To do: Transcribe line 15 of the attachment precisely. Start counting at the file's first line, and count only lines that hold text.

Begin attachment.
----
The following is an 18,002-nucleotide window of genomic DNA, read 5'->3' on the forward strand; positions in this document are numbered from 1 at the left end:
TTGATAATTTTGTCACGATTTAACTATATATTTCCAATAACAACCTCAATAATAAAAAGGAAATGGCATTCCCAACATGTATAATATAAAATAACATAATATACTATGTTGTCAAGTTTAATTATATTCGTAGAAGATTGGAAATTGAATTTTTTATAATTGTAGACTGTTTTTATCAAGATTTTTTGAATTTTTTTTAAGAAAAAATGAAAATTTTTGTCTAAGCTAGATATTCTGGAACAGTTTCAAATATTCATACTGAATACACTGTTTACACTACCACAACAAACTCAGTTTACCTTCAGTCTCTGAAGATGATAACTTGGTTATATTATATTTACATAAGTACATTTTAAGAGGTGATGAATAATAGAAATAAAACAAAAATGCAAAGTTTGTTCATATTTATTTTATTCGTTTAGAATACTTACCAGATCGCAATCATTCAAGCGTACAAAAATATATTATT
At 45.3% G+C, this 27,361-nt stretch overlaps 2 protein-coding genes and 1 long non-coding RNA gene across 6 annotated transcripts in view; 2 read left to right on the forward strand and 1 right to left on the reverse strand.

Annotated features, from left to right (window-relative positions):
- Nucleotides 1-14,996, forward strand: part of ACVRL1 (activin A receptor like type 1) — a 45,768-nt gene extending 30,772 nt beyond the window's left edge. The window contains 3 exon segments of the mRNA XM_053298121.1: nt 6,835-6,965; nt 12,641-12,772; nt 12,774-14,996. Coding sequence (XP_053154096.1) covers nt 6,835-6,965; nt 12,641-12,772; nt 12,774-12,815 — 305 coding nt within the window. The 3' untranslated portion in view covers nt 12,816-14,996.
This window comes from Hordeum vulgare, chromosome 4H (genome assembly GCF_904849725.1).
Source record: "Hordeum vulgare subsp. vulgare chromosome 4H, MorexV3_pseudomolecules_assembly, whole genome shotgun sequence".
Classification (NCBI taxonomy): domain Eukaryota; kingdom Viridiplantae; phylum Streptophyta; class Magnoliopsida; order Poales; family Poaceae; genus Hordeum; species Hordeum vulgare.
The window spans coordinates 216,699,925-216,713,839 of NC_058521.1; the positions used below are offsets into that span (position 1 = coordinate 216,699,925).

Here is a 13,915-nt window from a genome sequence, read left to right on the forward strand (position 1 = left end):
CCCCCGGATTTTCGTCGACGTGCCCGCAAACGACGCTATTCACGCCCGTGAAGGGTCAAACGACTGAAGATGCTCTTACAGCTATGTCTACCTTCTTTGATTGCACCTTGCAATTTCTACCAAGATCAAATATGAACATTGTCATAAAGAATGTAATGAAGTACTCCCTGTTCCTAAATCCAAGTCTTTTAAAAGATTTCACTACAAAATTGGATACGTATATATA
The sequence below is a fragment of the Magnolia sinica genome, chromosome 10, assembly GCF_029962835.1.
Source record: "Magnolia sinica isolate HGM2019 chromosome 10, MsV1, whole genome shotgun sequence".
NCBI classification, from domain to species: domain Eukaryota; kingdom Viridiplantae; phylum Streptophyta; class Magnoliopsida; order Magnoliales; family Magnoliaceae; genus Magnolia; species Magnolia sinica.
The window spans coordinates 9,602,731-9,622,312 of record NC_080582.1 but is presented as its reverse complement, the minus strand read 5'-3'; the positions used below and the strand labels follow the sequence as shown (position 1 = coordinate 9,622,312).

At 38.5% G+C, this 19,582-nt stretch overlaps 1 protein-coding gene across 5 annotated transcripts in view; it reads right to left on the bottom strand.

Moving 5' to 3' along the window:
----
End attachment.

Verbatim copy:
The window spans coordinates 9,602,731-9,622,312 of record NC_080582.1 but is presented as its reverse complement, the minus strand read 5'-3'; the positions used below and the strand labels follow the sequence as shown (position 1 = coordinate 9,622,312).